3 Reasons We All Can't Remember Names - And 3 Easy Ways We Can
After so much time apart, it’s a relief to return to in-person gatherings, even if they are smaller and perhaps include a bit of distancing and masks. We are, most importantly, together.
However, some – including many of your residents - may be a bit nervous about those get-togethers, especially as the holidays approach. It has been a while since anyone has met new folks, let alone several at once. Everyone’s social skills might be a bit rusty. And for older adults who are worried they can’t remember as well as they used to, or who are just anxious about their thinking in general after so much time in isolation, your community’s social plans may be a source of mixed emotions.
Luckily, everyone can rev up our recall for names, no matter our age or how much name dropping plagues us. Here’s some of the science behind why we forget names, and some simple ways everyone in your community can train their brains and remember the people they meet this holiday season.
3 Reasons We Can’t Remember Names
Did you know that forgetting names has always been the number one memory complaint of adult Americans? Let’s take a look at why names are so hard to remember.
Life’s distracting. When we meet someone, we aren’t necessarily paying attention when we hear their name. Our thoughts wander, our phones buzz. Since most names take just seconds to say (try having residents time how long it takes to say their names), if during that introduction we start to wonder what’s for dinner, we have lost our chance to learn the name. For most of us, it’s not that we forget the name, but that we don’t get it from the start! But this is an easy fix. If we focus on the name when meeting someone, we are much more likely to learn and retain it.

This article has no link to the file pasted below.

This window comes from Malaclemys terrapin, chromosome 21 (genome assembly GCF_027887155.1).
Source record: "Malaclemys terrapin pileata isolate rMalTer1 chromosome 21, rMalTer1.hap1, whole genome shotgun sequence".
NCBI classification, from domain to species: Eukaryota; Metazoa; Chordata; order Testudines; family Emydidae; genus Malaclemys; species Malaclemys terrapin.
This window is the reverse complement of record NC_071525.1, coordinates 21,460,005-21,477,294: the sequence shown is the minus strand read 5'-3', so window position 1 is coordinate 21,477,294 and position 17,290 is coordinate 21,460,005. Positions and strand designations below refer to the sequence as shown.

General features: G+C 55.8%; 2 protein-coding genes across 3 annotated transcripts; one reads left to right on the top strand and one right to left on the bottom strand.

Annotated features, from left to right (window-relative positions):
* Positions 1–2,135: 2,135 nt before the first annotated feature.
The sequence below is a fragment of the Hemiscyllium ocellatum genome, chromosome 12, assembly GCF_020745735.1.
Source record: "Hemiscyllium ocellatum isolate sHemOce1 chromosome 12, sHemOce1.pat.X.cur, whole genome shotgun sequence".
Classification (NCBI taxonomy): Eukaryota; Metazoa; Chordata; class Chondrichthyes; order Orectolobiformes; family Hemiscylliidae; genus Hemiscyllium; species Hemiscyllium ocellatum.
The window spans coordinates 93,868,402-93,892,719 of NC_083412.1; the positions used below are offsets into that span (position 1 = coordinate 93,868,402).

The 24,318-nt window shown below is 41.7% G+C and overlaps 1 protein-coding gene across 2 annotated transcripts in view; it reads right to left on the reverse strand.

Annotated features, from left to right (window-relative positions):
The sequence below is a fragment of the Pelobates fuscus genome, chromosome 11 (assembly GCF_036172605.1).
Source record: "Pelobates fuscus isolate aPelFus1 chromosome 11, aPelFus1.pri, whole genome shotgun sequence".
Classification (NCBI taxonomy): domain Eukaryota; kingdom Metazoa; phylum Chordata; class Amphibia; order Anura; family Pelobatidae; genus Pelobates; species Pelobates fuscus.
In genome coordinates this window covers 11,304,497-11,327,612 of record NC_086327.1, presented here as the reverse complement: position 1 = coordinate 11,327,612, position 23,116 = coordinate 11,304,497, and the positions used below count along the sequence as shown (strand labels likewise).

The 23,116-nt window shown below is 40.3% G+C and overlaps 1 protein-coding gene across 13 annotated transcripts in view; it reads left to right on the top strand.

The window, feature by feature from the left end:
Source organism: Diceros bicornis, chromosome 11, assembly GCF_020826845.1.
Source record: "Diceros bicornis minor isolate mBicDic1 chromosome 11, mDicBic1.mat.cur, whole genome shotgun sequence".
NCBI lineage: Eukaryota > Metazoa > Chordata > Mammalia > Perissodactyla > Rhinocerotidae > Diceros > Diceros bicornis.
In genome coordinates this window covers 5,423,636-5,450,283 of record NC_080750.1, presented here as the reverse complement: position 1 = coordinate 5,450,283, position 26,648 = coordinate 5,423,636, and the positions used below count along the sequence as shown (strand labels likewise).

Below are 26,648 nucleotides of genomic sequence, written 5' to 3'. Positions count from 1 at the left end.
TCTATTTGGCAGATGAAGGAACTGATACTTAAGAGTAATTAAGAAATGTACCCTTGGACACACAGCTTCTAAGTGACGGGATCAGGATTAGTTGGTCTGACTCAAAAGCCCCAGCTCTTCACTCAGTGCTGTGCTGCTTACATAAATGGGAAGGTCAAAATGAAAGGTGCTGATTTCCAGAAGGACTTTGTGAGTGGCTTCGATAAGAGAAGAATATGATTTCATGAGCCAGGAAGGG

It’s the choices we make. Many of the lifestyle decisions we make each day can make it harder for us to remember. Things ranging from how much sleep we get to how much we exercise, what medications we take or whether we have a cocktail all can impact how effectively we learn information we want to retain, like a name. Modifying our lifestyle in ways that support cognitive fitness can help us remember everything, including names, better. Try highlighting the value of your wellness offerings as a key way residents can also boost their memory.
We don’t strategize. Memory strategies are the most effective ways we can remember better, yet few people know how to use them. But we all should. Memory strategies have been proven to boost our recall by up to a whopping 33%. How do they work? They get us to pay closer attention to the information and make it more meaningful to us. And they don’t have to be complex or difficult to master to work. We just have to bring some strategy to our name game!
3 Easy Strategies We Can Use to Boost our Name Power
Here are 3 always popular strategies from our Total Brain Health training programs that anyone can do. Teach these strategies to your community members to help everyone remember names better. Try adding 5 minutes of name strategy training to a fitness class or invite community members to practice these methods on each other’s names using a worksheet or challenge. Easy to learn and use, these techniques just take a bit of practice to make a habit whenever we are learning a new name.
Repetition Strategy. Get into the routine of repeating someone’s name when you meet them. We can repeat the name aloud or to ourselves. Repeating the name gives us more opportunity to learn the name by increasing our exposure to the information. And it is simple to do!
Connection Strategy. Often when we hear a name, it reminds us of someone or something else we know already. Piggyback onto that knowledge by connecting the new name with that information. Meeting Susan? Connect her name to a Susan you know or that flower, black-eyed Susan. Doing so gives us a real leg up in retaining that name.
Moviemaking Strategy. Beloved by creative types, this strategy asks us to make a short video in our “mind’s eye” to help us remember the name. The additive power of visual imagery and motion can give a real boost to our recall. Introduced to Frank Hill? Imagine a line of frankfurters marching over a hill.